What's interesting is that, if there is a Christian Right/alliance here, nobody is open about it. It is secretive (if it exists). You can be a loud and proud Christian by faith, but less so a loud and proud Christian by organisation in Singapore. It is our diversity that prevents this coming out of the Christian closet for any possible right-wing Christian subject. Think about the reactions of other faiths, or the non-religious too. I wouldn't even dare imagine how that might piss off the Muslim community.

Even if there is a Christian infiltration/coup/invasion (although there already is since the 1980s, and it has created its own definition of "Asian values", "morality", "family values" and so on, for us to digest uncritically), there will be resistance to prevent it from growing, physically and institutionally. The government and various communities will see to that. The only thing they can do is influence ideologies, via conversion of course (by promoting Christianity as greater "truth", as a more rational religion, make it more appealing beyond the English speaking middle-class Chinese folk, and so on), and through policies/legislation. This is an indirect form of moralising, but effective. Instead of forming groups and waving placards, just pose as ordinary folk and ascend to positions of power and authority.

Maybe we are all too educated, too media savvy, that we are hallucinating from making all these connections and speculations, weaving a nice tale to distract ourselves from the bad economic situation?

Maybe there is really a conspiracy, lucky enough to be timed with the downtown, so people might think the speculators and suspicion are just mere overreactions?

Well, too good to be true, I say. But what if this is really, indeed, "too good"? (yes I am speculating)

If the abovementioned questions (related to the suggested investigation) can be answered, the speculation will end and we all will know well enough to take the necessary action. In the mean time, can we have better, more creative puns?


mathialee said...

Many people have been voicing their concern about the impact of the new exco on AWARE’s existing programmes, especially where things like Sexuality are concerned.

For those of you who have been following my blog, you will have noticed I’m very active in this programme, and so is Caris Lim, one of the old-timers who was re-elected.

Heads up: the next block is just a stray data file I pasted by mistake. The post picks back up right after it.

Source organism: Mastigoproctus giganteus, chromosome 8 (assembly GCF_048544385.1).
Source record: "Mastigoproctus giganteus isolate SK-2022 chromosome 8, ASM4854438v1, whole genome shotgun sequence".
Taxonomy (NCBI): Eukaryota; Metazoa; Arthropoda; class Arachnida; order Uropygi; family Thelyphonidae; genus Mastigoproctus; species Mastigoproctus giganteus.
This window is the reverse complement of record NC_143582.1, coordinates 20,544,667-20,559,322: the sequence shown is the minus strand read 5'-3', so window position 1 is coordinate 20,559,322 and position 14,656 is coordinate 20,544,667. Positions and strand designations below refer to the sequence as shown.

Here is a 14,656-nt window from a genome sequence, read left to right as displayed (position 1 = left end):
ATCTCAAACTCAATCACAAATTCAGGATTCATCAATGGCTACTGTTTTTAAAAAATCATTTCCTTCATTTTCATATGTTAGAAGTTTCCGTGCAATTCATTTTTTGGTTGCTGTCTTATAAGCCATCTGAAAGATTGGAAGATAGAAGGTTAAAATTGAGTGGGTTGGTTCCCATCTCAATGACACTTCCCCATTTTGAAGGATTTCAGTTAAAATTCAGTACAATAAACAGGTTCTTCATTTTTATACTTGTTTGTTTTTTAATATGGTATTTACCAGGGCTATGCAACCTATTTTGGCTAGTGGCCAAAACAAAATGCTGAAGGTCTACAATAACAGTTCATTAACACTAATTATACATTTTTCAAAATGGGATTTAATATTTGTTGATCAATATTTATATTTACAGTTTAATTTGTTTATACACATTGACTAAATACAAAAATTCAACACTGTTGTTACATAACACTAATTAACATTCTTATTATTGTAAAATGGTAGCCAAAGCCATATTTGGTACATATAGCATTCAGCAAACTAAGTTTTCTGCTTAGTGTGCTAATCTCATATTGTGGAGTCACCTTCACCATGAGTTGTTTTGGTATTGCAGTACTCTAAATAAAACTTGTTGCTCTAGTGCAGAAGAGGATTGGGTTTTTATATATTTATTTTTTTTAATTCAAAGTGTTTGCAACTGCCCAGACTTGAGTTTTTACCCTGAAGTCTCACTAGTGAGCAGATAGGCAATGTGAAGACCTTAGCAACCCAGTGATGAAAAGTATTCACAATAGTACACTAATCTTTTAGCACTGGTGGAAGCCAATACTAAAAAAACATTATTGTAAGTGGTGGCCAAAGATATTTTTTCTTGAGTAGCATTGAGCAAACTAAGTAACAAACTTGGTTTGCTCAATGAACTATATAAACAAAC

I will assure everyone, that as long as I am involved, I will always make sure that only secular, responsible and non-discriminatory messages are being put across.

I sincerely hope that supporters of secular, responsible and non-discriminatory education of any subject, will continue to support AWARE, and to let others know that we are still committed to this vision. There are many people who might not be in the exco, but we are the ones making sure this programme works and that it is being carried out. We do face prejudice from the conservative factions of society, and we hope that the enlightened people will continue to support us, instead of simply writing us off, because they have been scared off by an ST report about an unusal AGM outcome.

If we lose your support, then perhaps, what the ST report would have achieved, is the damaging of the credibility and effectiveness of AWARE, more than anything itself. In Singapore, platforms for non-governmental alternative voices are few and far between, and we need united support from all who share the same philosophy, in order to speak with a louder voice.


Sam Ho said...

reproduced from the other article:

hi mathia, thanks very much.

people need to know there ultimately is still blood and sweat in every AWARE effort.

it is never easy to be part of any organisation/team, because you will always be sandwiched between conflicting interests.

it is also odd that a lot of attention is focused on the alleged "anti-gay" faction of AWARE, more attention than say, AWARE having a more than proportionate participation/representation of ethnic Chinese, English-educated, middle-to-upper class folks.

whatever good intentions and equality/awareness objectives AWARE has, the politics may bear some imprints of the identities and backgrounds (and interests) of the members.

inevitably, gender equality encompasses queer (and trans) equality/integration. and that will always be on my agenda, as well as SinQSA's and other queer-interest groups.

the straits times article is doing its own politics. i agree that it is not helping AWARE's image, and perhaps the reporter is queer-friendly/affirmative/supportive.

i still agree with AWARE's vision as a layperson, and many people do. AWARE may have formal campaigns and programmes, but there are ordinary people like myself who go about our daily lives (in)directly spreading the same vision we share.

thanks again.